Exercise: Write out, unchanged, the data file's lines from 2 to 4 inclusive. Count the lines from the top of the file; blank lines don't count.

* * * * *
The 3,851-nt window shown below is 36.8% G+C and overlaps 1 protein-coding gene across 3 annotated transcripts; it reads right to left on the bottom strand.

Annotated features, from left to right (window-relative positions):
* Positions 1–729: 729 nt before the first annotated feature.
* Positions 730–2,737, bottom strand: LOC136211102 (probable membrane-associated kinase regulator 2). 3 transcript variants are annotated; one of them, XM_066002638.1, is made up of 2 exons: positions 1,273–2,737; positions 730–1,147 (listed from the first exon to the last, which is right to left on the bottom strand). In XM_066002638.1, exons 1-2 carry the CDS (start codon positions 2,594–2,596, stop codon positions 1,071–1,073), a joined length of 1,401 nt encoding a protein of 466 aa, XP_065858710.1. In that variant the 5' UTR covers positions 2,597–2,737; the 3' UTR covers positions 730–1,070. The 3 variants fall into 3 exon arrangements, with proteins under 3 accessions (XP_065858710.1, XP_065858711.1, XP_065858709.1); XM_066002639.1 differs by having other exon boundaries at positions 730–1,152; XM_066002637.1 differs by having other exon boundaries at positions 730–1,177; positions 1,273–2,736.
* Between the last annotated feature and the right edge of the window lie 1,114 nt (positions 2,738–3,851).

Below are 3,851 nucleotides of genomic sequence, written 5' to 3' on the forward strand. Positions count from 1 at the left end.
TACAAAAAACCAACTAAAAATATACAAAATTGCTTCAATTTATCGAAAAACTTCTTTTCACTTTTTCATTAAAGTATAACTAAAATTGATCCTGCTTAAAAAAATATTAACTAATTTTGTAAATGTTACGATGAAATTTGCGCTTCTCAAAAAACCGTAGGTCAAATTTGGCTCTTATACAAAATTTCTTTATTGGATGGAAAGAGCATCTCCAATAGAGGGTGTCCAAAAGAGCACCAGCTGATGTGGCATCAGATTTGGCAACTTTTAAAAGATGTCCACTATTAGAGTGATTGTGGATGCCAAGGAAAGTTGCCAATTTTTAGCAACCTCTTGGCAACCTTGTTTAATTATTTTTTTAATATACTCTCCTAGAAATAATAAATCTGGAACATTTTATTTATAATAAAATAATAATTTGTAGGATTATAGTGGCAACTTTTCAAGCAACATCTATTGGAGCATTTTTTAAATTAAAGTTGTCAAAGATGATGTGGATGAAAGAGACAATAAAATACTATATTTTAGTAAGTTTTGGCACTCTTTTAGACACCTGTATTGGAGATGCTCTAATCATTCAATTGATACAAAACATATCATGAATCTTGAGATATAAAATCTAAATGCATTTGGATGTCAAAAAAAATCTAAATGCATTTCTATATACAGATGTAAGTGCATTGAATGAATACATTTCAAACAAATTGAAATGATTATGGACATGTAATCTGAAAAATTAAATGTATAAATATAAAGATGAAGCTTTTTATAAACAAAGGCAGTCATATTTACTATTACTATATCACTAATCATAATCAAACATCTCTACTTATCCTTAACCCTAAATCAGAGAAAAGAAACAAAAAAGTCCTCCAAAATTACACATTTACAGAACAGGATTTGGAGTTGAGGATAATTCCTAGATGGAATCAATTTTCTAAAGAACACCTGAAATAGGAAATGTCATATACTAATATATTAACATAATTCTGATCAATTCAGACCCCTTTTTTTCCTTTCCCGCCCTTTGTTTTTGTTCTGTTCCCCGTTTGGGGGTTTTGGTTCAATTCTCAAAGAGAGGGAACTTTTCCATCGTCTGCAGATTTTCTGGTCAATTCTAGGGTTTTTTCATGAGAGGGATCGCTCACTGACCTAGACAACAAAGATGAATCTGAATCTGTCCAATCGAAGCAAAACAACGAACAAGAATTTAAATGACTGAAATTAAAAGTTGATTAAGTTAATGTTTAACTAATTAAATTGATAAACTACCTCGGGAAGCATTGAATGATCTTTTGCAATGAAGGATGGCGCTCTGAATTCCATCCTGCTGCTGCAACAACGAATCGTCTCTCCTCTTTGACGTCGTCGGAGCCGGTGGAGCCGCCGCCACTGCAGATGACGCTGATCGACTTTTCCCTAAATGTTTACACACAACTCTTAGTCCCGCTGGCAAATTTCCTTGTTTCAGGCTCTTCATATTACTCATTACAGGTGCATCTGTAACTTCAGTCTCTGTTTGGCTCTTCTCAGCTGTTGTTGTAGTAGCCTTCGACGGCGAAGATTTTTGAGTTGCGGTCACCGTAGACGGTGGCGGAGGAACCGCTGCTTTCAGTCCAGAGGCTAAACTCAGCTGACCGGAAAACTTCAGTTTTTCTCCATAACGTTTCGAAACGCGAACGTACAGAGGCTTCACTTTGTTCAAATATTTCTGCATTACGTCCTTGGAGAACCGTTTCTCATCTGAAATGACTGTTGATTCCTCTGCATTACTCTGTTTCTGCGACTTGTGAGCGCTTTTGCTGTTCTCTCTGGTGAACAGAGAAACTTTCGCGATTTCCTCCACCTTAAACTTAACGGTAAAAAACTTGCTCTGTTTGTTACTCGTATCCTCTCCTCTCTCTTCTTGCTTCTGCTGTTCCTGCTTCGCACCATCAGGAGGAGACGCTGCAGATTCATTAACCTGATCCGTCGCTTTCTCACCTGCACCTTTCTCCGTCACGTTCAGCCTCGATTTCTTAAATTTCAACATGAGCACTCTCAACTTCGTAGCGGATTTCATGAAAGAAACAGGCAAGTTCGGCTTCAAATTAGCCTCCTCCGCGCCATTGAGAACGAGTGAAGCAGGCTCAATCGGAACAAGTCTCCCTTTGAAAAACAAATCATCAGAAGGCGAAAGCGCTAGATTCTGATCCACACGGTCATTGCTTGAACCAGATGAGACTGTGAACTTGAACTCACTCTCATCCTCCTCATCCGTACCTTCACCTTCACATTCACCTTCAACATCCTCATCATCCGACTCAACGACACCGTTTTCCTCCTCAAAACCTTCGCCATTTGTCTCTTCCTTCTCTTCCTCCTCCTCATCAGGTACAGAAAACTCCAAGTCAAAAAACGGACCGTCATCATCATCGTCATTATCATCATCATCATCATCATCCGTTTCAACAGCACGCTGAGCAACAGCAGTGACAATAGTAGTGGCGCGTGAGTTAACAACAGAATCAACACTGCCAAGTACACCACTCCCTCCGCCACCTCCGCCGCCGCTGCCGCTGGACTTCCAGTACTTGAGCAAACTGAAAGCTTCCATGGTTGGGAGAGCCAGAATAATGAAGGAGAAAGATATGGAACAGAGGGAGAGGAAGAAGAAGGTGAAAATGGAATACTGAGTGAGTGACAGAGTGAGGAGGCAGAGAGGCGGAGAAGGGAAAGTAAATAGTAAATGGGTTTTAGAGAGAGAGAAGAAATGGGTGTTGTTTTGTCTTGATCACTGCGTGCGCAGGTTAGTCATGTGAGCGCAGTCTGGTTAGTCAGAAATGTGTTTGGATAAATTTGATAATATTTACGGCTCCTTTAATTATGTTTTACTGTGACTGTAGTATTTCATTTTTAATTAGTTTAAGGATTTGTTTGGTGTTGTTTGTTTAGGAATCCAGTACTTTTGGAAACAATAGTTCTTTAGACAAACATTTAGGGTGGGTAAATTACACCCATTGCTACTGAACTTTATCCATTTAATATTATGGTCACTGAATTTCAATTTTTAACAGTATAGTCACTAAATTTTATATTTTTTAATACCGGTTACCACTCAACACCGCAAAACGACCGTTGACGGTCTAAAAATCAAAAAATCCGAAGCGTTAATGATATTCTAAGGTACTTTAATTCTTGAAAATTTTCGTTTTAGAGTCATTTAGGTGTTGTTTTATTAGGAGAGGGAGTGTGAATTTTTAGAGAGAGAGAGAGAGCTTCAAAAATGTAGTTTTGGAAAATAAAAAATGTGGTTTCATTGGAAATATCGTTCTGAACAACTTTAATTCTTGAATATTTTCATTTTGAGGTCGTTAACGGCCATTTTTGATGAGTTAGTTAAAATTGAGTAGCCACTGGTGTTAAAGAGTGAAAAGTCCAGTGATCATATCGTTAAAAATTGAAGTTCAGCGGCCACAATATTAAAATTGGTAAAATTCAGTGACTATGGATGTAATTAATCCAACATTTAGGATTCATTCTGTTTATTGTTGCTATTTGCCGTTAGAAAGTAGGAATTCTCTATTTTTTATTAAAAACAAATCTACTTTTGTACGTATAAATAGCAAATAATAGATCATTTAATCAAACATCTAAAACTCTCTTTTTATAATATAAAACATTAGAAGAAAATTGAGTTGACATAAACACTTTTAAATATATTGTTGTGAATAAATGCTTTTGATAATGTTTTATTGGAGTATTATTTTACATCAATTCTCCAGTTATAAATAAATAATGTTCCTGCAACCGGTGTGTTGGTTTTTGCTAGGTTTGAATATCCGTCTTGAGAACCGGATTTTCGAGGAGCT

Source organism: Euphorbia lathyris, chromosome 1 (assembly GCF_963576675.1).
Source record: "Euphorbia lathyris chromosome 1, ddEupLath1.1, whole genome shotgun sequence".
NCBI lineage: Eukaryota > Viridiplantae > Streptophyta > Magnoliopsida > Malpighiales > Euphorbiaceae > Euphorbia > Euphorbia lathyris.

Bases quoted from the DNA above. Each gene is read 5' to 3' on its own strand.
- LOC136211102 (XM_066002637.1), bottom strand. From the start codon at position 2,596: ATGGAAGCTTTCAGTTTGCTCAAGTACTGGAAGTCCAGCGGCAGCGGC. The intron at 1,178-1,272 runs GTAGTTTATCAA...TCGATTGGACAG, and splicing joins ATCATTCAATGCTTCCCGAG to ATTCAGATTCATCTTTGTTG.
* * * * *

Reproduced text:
Annotated features, from left to right (window-relative positions):
* Positions 1–729: 729 nt before the first annotated feature.
* Positions 730–2,737, bottom strand: LOC136211102 (probable membrane-associated kinase regulator 2). 3 transcript variants are annotated; one of them, XM_066002638.1, is made up of 2 exons: positions 1,273–2,737; positions 730–1,147 (listed from the first exon to the last, which is right to left on the bottom strand). In XM_066002638.1, exons 1-2 carry the CDS (start codon positions 2,594–2,596, stop codon positions 1,071–1,073), a joined length of 1,401 nt encoding a protein of 466 aa, XP_065858710.1. In that variant the 5' UTR covers positions 2,597–2,737; the 3' UTR covers positions 730–1,070. The 3 variants fall into 3 exon arrangements, with proteins under 3 accessions (XP_065858710.1, XP_065858711.1, XP_065858709.1); XM_066002639.1 differs by having other exon boundaries at positions 730–1,152; XM_066002637.1 differs by having other exon boundaries at positions 730–1,177; positions 1,273–2,736.